Erin Einhorn grew up begging her mother to tell her all about the remarkable story of how she survived World War Two, thanks to a Polish woman named Honorata Skowronski, who risked her life. But her mother didn't like to talk about it.
Erin Einhorn's story continues. She tells what happens once she arrives in Poland.
Sarah Vowell tells the story of General Lafayette's triumphant reunion with America, after becoming really, really unpopular in his native France. Sarah's is the author of “Lafayette in the Somewhat United States” among other books.
Starlee Kine rents a room at a Ramada hotel in Fond du Lac, Wisconsin, where a ghost supposedly plays pranks on the guests and staff. The ghost's name is Walter, for Walter Schroeder, the guy who originally built the hotel in the 1920s.
Writer Shalom Auslander reads his short story about how he decided to start forgetting the dead, even though his job required him to remember. Shalom's most recent book is Hope: A Tragedy.
Chris Neary tells the story of how a bungled Nazi sabotage operation from the early days of World War II has become the legal foundation for the Bush administration's current push to try U.S. citizens in military tribunals. But when you return to the original facts of the case, it's not only unclear if they support current Administration policy, it's unclear if they support the Supreme Court's decision in the original case.
Ira talks to historian Ted Widmer about two of the first pen pals in the New World. John Winthrop and Roger Williams were both Puritans in Massachusetts in the 1630s.
Sarah Vowell tells the lost story behind a patriotic song, "The Battle Hymn of the Republic." An early version of the song celebrated an American terrorist. She's accompanied by Jon Langford and the band.
Sarah Vowell tells the story about the first time the United States attacked a country that hadn't attacked us first. It was also the first time the U.S. went to a foreign country to force a regime change.
A few years back, a writer named Lee Sandlin wrote a story for the weekly paper The Chicago Reader about what makes wartime different—how a country's perceptions and logic during war are fundamentally different than during peace. It was a massive historical article, exhaustively researched.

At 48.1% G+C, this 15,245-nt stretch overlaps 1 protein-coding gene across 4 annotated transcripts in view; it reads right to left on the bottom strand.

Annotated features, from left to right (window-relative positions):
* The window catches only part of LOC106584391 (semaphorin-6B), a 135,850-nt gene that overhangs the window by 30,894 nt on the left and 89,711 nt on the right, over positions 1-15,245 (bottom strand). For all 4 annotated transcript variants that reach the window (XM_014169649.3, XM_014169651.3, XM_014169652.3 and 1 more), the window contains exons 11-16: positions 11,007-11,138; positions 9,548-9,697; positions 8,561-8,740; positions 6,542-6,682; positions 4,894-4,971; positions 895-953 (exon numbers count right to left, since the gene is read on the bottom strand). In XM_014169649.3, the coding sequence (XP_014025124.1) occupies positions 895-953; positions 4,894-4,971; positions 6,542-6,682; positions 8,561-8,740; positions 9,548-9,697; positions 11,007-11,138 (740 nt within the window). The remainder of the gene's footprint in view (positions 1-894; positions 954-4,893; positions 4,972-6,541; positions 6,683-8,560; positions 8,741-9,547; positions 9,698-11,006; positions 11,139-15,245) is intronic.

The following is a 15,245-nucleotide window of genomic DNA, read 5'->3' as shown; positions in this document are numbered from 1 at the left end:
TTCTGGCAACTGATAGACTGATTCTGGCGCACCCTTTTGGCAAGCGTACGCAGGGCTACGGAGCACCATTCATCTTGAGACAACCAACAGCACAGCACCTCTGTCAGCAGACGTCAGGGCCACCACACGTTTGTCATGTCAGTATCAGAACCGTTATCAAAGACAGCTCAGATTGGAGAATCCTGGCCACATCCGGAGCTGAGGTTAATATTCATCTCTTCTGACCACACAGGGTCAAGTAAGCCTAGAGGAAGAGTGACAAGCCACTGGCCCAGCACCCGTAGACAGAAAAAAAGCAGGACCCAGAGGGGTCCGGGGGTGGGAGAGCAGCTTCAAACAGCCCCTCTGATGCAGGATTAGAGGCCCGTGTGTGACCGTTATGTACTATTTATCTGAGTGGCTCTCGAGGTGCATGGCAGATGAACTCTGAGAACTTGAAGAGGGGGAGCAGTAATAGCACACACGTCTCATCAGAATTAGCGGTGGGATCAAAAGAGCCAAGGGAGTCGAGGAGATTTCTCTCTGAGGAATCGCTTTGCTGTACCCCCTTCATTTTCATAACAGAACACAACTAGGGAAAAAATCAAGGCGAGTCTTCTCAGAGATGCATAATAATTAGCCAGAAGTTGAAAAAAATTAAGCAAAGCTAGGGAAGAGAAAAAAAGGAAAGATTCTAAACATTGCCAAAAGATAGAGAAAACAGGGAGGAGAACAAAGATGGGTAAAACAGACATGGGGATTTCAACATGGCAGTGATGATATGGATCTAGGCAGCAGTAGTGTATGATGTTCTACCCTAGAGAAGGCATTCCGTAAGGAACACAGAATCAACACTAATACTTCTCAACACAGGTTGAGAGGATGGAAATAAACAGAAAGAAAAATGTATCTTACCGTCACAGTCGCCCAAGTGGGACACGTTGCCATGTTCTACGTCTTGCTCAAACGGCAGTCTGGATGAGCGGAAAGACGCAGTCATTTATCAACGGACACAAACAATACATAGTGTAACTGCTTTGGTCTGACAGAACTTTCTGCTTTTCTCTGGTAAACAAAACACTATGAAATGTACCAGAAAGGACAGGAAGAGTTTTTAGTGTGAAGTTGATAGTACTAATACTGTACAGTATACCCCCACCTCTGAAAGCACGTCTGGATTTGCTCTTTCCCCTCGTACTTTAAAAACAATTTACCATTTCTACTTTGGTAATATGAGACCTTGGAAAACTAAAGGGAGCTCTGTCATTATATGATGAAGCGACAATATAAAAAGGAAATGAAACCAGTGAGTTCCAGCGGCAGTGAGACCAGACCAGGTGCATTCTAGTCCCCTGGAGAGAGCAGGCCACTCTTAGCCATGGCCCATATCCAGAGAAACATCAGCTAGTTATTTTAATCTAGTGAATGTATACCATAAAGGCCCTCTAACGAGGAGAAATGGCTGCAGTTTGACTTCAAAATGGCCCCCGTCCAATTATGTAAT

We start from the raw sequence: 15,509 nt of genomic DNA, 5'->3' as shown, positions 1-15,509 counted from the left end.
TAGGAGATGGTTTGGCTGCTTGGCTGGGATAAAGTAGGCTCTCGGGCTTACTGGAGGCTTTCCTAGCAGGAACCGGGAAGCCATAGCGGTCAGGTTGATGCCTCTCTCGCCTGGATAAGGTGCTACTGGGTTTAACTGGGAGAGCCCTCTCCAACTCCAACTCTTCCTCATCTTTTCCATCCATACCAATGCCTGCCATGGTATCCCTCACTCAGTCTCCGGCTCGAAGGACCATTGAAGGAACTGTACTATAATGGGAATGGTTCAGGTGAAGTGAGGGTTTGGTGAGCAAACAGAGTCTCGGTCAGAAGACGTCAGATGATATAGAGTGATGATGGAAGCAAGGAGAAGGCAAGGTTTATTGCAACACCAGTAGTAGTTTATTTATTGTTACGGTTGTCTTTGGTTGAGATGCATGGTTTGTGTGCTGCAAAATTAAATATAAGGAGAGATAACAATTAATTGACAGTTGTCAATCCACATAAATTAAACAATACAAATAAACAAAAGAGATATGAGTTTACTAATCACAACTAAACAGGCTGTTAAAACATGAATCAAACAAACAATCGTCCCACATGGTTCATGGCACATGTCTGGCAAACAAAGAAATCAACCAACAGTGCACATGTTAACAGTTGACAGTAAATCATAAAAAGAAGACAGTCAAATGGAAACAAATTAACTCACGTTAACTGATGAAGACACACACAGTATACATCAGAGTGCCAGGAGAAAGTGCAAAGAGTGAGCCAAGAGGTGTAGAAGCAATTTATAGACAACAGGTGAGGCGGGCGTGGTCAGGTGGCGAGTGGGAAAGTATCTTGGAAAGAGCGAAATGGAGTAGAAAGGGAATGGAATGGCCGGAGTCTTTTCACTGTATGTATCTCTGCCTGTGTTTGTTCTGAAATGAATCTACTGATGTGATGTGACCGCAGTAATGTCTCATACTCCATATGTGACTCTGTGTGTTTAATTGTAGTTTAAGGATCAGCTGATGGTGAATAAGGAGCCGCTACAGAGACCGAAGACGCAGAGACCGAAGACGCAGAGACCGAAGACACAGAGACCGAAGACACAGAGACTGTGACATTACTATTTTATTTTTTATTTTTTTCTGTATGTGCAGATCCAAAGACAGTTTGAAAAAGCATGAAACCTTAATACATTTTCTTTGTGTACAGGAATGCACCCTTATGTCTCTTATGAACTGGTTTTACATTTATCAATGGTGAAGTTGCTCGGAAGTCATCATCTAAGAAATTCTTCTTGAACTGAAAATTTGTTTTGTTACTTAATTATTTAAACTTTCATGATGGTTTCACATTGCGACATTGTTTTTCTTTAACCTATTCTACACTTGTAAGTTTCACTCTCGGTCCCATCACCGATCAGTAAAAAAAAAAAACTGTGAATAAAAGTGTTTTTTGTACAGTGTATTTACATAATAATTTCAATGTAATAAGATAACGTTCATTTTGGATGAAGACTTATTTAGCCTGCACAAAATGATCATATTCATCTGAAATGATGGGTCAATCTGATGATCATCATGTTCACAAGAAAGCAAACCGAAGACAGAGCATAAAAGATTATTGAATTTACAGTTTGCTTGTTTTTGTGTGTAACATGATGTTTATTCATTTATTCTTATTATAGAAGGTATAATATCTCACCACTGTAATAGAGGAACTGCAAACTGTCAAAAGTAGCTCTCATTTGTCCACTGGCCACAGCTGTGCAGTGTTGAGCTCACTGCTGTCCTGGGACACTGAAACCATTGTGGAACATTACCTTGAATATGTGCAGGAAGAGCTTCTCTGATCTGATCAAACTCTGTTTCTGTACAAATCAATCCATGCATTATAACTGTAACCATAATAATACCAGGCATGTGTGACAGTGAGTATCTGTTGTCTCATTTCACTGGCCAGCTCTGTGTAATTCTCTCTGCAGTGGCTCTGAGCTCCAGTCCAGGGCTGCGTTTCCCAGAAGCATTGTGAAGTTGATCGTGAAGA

The story of a preventive act of war committed 3200 years ago, in the land that's now Turkey, not too far from Iraq. Seneca's The Trojan Woman takes place at the end of the Trojan war.
For many years, Israeli citizens learned a sanitized version of what happened during their War of Independence in 1948. They learned that 700,000 Arabs fled the country on their own accord.
A fable of how America got its name, and how it was named after someone who was a fraud, but the kind of fraud people love, the kind of fraud who knows how to please a crowd. Jack Hitt tells the racy and little-known story of how Amerigo Vespucci got his name all over the map of the western hemisphere by telling lies about what he found there—the type of lies which can be found today in the pages of Penthouse magazine.
Ira explains that our show's a little different this week. It consists of one long story, lasting the entire hour, about a young boy, an abandoned house, and the mysterious family who once lived there and then seemed to disappear without a trace.
Adam Beckman continues his story. He returns to the town in New Hampshire where he discovered the abandoned house as a kid and tries to find out what happened there.
In 1946, a man named David Boder started to investigate the Holocaust before it was known as the Holocaust. He dragged a primitive recording device around Europe and gathered the first recorded testimonials of concentration camp survivors.
We hear the story of the Persian Gulf war, as told by Issam Shukri, a family man from Bagdad who was drafted into Saddam's army against his will. He had to explain to his three-year-old son why those usually civilized Americans were bombing their city night after night.
U.S. special operations forces will lead the first part of the coming war we're all bracing for. We hear how a simple half-hour mission turned into a bloody all-day battle in one of the last times special operations forces went out: in 1993, in Somalia.
David Rakoff tells the story of the day that used to hold the record as the worst disaster in New York history: June 15th, 1904, when the steamship The General Slocum, caught fire and sank in the Hudson river, killing 1,031 passengers. Almost everyone aboard was from one neighborhood in New York, and by all accounts, that neighborhood was never the same again.
Host Ira Glass joins a group of tourists to walk through the captured German submarine that's on permanent display at Chicago's Museum of Science and Industry. He notes that the Museum chooses to underplay the murderous Nazi origins of the boat.
Reporter Alix Spiegel tells the story of the Ostwind, the boat that came to be known as "Hitler's Yacht." (25 minutes)
Alix Spiegel's story continues.
Reporter Adam Davidson is related to George W. Bush.
Host Ira Glass tells the story of a time capsule project designed to document our lives so that people a thousand years from now can know what we were like. Ira explains that when a friend of his got involved in the time capsule, Ira realized that he hates the people of the future.